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From |
"Carlo Lazzaro" <carlo.lazzaro@tin.it> |

To |
<statalist@hsphsun2.harvard.edu> |

Subject |
R: st: R: Log of nonpositive numbers |

Date |
Wed, 2 Jul 2008 12:22:30 +0200 |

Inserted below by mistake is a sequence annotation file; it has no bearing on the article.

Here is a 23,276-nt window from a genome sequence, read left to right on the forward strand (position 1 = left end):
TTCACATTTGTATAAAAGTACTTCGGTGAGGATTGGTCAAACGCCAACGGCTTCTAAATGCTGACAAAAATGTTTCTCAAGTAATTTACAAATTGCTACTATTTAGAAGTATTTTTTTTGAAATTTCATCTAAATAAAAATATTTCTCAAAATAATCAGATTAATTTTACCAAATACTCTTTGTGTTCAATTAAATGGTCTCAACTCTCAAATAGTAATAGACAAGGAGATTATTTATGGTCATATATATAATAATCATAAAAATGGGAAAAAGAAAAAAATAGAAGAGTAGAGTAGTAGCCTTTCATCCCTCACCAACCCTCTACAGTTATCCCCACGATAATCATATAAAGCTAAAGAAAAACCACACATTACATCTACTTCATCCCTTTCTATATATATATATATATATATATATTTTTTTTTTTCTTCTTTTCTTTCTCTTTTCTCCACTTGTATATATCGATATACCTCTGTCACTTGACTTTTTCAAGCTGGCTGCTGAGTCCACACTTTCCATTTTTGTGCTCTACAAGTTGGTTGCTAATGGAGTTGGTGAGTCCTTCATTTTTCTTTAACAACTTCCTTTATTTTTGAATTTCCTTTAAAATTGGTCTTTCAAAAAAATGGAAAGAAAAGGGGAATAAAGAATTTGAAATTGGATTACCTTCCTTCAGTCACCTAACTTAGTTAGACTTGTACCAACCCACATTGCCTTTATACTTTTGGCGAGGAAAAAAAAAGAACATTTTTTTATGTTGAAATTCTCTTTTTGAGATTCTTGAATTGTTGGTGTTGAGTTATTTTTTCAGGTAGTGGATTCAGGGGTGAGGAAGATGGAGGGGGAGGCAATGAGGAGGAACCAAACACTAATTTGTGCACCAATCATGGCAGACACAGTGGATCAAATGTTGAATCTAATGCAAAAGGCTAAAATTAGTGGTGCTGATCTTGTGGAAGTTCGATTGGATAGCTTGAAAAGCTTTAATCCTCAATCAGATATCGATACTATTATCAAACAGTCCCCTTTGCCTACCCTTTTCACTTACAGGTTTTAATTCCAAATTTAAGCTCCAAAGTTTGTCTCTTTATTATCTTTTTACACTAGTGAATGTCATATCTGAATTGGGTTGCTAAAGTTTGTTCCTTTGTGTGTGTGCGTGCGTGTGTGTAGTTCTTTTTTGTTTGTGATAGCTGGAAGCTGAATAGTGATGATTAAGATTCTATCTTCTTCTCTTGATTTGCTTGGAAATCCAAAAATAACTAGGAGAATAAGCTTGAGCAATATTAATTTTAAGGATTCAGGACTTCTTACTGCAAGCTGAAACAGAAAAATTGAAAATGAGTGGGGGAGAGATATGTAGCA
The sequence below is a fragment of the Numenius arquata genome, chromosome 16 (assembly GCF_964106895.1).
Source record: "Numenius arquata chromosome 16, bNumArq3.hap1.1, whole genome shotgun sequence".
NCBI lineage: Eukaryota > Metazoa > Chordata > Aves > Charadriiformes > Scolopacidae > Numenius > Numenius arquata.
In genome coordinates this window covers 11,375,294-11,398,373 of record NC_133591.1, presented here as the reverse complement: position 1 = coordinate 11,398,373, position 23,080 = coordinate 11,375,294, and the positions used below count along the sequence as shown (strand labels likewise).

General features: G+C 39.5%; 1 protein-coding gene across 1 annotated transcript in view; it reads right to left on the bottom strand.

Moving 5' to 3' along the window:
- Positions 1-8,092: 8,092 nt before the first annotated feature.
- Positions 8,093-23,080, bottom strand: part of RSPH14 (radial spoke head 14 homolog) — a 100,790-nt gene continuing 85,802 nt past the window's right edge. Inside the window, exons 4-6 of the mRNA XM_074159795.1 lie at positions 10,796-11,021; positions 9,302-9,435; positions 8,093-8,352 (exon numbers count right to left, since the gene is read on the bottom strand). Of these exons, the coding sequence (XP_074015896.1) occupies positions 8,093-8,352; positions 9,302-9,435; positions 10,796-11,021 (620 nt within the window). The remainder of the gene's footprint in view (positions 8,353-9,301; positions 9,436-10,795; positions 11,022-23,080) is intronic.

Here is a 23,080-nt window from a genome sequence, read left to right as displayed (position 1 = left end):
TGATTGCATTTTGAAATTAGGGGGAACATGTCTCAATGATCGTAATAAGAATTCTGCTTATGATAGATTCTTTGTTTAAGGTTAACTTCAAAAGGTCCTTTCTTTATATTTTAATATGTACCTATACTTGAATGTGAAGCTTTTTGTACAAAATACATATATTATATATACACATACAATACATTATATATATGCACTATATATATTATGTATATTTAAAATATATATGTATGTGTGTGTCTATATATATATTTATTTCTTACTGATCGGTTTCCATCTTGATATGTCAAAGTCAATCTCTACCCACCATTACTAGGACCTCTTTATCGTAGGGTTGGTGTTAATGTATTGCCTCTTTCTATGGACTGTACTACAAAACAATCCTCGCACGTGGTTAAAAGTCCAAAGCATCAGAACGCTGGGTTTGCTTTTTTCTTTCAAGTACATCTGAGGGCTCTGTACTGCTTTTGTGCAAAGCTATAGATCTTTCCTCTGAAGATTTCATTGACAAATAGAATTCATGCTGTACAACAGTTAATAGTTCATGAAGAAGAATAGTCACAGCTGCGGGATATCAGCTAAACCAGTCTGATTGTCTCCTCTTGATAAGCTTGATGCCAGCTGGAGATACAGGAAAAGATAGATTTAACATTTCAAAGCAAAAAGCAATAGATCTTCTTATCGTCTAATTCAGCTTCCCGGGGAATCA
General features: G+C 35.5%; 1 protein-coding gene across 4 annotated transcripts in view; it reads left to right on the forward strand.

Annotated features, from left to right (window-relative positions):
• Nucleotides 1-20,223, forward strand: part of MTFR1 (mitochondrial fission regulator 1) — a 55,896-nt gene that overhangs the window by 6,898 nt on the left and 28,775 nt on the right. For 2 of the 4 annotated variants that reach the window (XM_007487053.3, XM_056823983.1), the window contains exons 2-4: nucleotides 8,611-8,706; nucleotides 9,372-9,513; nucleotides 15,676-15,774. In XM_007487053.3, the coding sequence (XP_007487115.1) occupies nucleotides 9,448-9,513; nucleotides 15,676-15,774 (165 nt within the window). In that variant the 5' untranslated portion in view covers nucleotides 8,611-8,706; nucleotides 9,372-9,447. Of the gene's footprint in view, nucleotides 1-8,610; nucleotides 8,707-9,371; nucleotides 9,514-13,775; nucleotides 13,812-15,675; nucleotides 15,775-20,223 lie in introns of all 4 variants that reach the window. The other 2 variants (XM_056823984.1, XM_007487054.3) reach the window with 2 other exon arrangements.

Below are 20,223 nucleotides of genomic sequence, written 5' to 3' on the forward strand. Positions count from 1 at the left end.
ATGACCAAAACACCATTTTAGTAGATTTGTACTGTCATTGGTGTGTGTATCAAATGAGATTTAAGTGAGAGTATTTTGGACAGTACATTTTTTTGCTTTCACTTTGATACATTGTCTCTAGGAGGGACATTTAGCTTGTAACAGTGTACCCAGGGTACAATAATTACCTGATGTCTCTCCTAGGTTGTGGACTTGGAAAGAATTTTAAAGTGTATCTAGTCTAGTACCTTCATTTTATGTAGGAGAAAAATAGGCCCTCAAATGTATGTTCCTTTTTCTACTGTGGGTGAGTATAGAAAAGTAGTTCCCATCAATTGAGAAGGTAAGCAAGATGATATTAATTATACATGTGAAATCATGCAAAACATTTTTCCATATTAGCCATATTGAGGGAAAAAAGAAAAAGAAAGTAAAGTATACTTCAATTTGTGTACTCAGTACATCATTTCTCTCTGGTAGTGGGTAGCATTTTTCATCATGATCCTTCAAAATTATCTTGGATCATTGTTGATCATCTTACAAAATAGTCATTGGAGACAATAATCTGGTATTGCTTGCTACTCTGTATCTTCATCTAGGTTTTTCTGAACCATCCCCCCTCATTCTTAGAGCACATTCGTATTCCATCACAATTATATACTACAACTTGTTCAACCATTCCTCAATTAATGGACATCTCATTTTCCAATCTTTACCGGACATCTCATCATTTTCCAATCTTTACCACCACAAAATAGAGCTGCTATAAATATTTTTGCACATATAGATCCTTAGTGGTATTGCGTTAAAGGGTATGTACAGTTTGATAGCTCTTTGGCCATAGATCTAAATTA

Viktor wrote: dear stata listers, I want to estimate production function in logs in order to interpret the coefficients in terms of elasticities. one of the RHS variables has a lot of zero value. in such cases, some people usually add a very small value in order to avoid the problem of 'undefined' log of zero. a similar issue was discussed some time ago among other things and in a quite different context but an interesting alternative suggestion was made (which I can't remember anymore). unfortunately, I was not able to find this particular thread. in that sence, any suggestions how to deal with the problem would be greatly appreciated thanks a lot viktor Dear Viktor, Please find below the debate you mentioned on a similar question. Austin's advice outperformed the others (mine too!!). Kind Regards, Carlo -----Messaggio originale----- Da: owner-statalist@hsphsun2.harvard.edu [mailto:owner-statalist@hsphsun2.harvard.edu] Per conto di Austin Nichols Inviato: domenica 30 marzo 2008 5.09 A: statalist@hsphsun2.harvard.edu Oggetto: Re: st: R: Log of nonpositive numbers No, it would not be okay. You might instead pick an alternative transformation that is similar to the log but allows for nonpositive arguments. ssc inst transint help transint has a useful discussion of alternatives. On Sat, Mar 29, 2008 at 4:59 PM, ucb_gal <ucb_gal@yahoo.com> wrote: > With regards to the wealth variable, I have a number of cases that are substantially negative (with net worth less than negative $50k). Would adding a constant as large at 100k be OK? > > > > ----- Original Message ---- > From: Carlo Lazzaro <carlo.lazzaro@tin.it> > To: statalist@hsphsun2.harvard.edu > Sent: Saturday, March 29, 2008 1:45:56 AM > Subject: st: R: Log of nonpositive numbers > > Dear Ucb_gal, > > a tempative answer might be to add a little constant to your zeros, in order > to make natural log transformation feasible. However, this trick will give > you back <0 values. > > Kind Regards, > > Carlo > > -----Messaggio originale----- > Da: owner-statalist@hsphsun2.harvard.edu > [mailto:owner-statalist@hsphsun2.harvard.edu] Per conto di ucb_gal > Inviato: sabato 29 marzo 2008 6.57 > A: statalist@hsphsun2.harvard.edu > Oggetto: st: Log of nonpositive numbers > > Hi, > > I've seen this question asked a few other times, but I'm still a little > unclear on what the considerations are in thinking this through. > > I'm running logistic regressions with the log of income and wealth as > independent variables. I've seen this done often enough that I didn't > really think twice about it. But then I realized that while I don't have a > ton of cases with exact 0 values in either variable, I do have a number of > cases with negative wealth. And all of these show up as missing now. > > Am I mistaken in thinking that I've seen studies that use the log of income > as predictors?? > > Thanks! * * For searches and help try: * http://www.stata.com/support/faqs/res/findit.html * http://www.stata.com/support/statalist/faq * http://www.ats.ucla.edu/stat/stata/ * * For searches and help try: * http://www.stata.com/support/faqs/res/findit.html * http://www.stata.com/support/statalist/faq * http://www.ats.ucla.edu/stat/stata/

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